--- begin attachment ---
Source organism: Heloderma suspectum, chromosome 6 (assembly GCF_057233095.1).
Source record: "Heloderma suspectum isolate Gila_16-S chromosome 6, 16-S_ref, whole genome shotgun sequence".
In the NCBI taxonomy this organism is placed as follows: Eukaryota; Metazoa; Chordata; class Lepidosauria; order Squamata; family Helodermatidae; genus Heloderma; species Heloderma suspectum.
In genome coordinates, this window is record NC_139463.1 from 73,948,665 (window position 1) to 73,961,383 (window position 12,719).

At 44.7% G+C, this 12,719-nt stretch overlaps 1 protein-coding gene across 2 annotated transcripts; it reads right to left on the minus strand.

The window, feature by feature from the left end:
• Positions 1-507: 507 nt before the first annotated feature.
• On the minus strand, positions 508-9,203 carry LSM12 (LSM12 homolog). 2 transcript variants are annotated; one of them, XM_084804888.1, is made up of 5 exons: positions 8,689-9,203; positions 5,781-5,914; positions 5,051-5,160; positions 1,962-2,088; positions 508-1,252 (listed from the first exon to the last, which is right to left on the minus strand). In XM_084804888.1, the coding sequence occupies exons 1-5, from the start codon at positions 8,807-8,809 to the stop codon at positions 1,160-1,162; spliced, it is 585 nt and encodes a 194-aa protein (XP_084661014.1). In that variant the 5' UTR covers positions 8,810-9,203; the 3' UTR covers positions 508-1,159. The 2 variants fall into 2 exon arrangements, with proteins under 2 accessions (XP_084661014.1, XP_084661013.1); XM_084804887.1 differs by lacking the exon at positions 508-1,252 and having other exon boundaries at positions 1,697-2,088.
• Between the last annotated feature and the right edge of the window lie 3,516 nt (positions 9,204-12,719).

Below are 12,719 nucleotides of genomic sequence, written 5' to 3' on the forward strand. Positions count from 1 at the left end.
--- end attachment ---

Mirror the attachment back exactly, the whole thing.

Source organism: Heloderma suspectum, chromosome 6 (assembly GCF_057233095.1).
Source record: "Heloderma suspectum isolate Gila_16-S chromosome 6, 16-S_ref, whole genome shotgun sequence".
In the NCBI taxonomy this organism is placed as follows: Eukaryota; Metazoa; Chordata; class Lepidosauria; order Squamata; family Helodermatidae; genus Heloderma; species Heloderma suspectum.
In genome coordinates, this window is record NC_139463.1 from 73,948,665 (window position 1) to 73,961,383 (window position 12,719).

At 44.7% G+C, this 12,719-nt stretch overlaps 1 protein-coding gene across 2 annotated transcripts; it reads right to left on the minus strand.

The window, feature by feature from the left end:
• Positions 1-507: 507 nt before the first annotated feature.
• On the minus strand, positions 508-9,203 carry LSM12 (LSM12 homolog). 2 transcript variants are annotated; one of them, XM_084804888.1, is made up of 5 exons: positions 8,689-9,203; positions 5,781-5,914; positions 5,051-5,160; positions 1,962-2,088; positions 508-1,252 (listed from the first exon to the last, which is right to left on the minus strand). In XM_084804888.1, the coding sequence occupies exons 1-5, from the start codon at positions 8,807-8,809 to the stop codon at positions 1,160-1,162; spliced, it is 585 nt and encodes a 194-aa protein (XP_084661014.1). In that variant the 5' UTR covers positions 8,810-9,203; the 3' UTR covers positions 508-1,159. The 2 variants fall into 2 exon arrangements, with proteins under 2 accessions (XP_084661014.1, XP_084661013.1); XM_084804887.1 differs by lacking the exon at positions 508-1,252 and having other exon boundaries at positions 1,697-2,088.
• Between the last annotated feature and the right edge of the window lie 3,516 nt (positions 9,204-12,719).

Below are 12,719 nucleotides of genomic sequence, written 5' to 3' on the forward strand. Positions count from 1 at the left end.